In sum, a great deal of struggle and pain comes from rigid ideas about the techniques you use to play music and a state of effortless mastery can be achieved by using your body’s natural movements to be your technique, rather than techniques imposed by some idea from outside yourself.
The Bow-Hold of No Bow-Hold
Another very clear example of the Technique of No Technique is what I teach bowed string players - “The Bow-Hold of No Bow-Hold.” Try these suggestions for yourself at home!
Two violin techniques have to do with the bow-hold. One school of holding the bow is called the Russian bow-hold and the other is called the Franco-Belgian bow-hold. The Russian bow-hold looks like this, and the Franco-Belgian bow-hold looks like this. Often when these are taught, students learn that one or the other is the “right” way of doing it and the other way is “wrong” and should be avoided. Because these are often very rigidly taught - “this finger goes here, and this finger goes there, and don’t you move it away!” - students often end up with this rigid bow-hold and, as any bowed-instrument-player worth her salt knows, a rigid bow-hold kills resonance, makes for scratchy sounds, and has a long list of other problems.
Here’s where the Bow-Hold of No Bow-Hold comes in: what if there were a way of using your body’s natural movements to overcome this rigidity? Here’s an experiment we can do together. Click the link below.
In sum, the best, most agile bow-hold that creates the cleanest, most resonant sound is one that springs directly from the natural, uninterfered-with movements of your body. This is the Technique of No Technique and it is core lesson of what I teach, Pain-Free Music.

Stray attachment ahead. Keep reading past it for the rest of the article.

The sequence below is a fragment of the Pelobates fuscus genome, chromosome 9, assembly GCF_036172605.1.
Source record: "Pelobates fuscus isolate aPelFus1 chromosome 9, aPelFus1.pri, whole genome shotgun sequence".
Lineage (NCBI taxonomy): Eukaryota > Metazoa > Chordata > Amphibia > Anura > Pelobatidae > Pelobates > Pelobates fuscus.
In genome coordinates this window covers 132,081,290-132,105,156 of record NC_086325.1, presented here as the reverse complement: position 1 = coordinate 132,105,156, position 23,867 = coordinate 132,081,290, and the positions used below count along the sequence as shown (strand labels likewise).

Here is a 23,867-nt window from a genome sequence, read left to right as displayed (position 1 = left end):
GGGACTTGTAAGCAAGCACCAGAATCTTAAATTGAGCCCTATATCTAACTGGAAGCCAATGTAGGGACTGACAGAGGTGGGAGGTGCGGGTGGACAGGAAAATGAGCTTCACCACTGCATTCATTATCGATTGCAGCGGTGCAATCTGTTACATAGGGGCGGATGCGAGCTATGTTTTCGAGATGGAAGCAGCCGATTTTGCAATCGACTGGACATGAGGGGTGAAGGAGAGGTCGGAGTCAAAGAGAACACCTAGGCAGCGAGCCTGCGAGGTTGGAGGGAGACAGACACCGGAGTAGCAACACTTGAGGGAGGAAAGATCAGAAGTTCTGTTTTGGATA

Applying the Technique of No Technique to Practicing
Here’s how you can apply the Technique of No Technique the next time you practice. These three steps are best understood within the context of all the Online Masterclasses I’ve done so far, so for a better understanding of what I’m suggesting go back and watch those before you apply this to your practicing.
Pick a passage that gives you trouble.
Notice what’s happening in your body while you play that passage.
Instead of “trying to get it right,” because that often makes us stiffen, try practicing from the point of view of what’s easiest and most natural for your body. Watch Pain-Free Music Online Masterclass #5 for a more detailed and step-by-step approach to this.
Allow yourself to question all of the techniques you’ve learned. You have my permission to be your own teacher! Think for yourself! Find out what’s actually best for your body.
If you’re interested in learning more or you want to schedule a free trial lesson with me, go to www.painfreemusic.com or email me at firstname.lastname@example.org.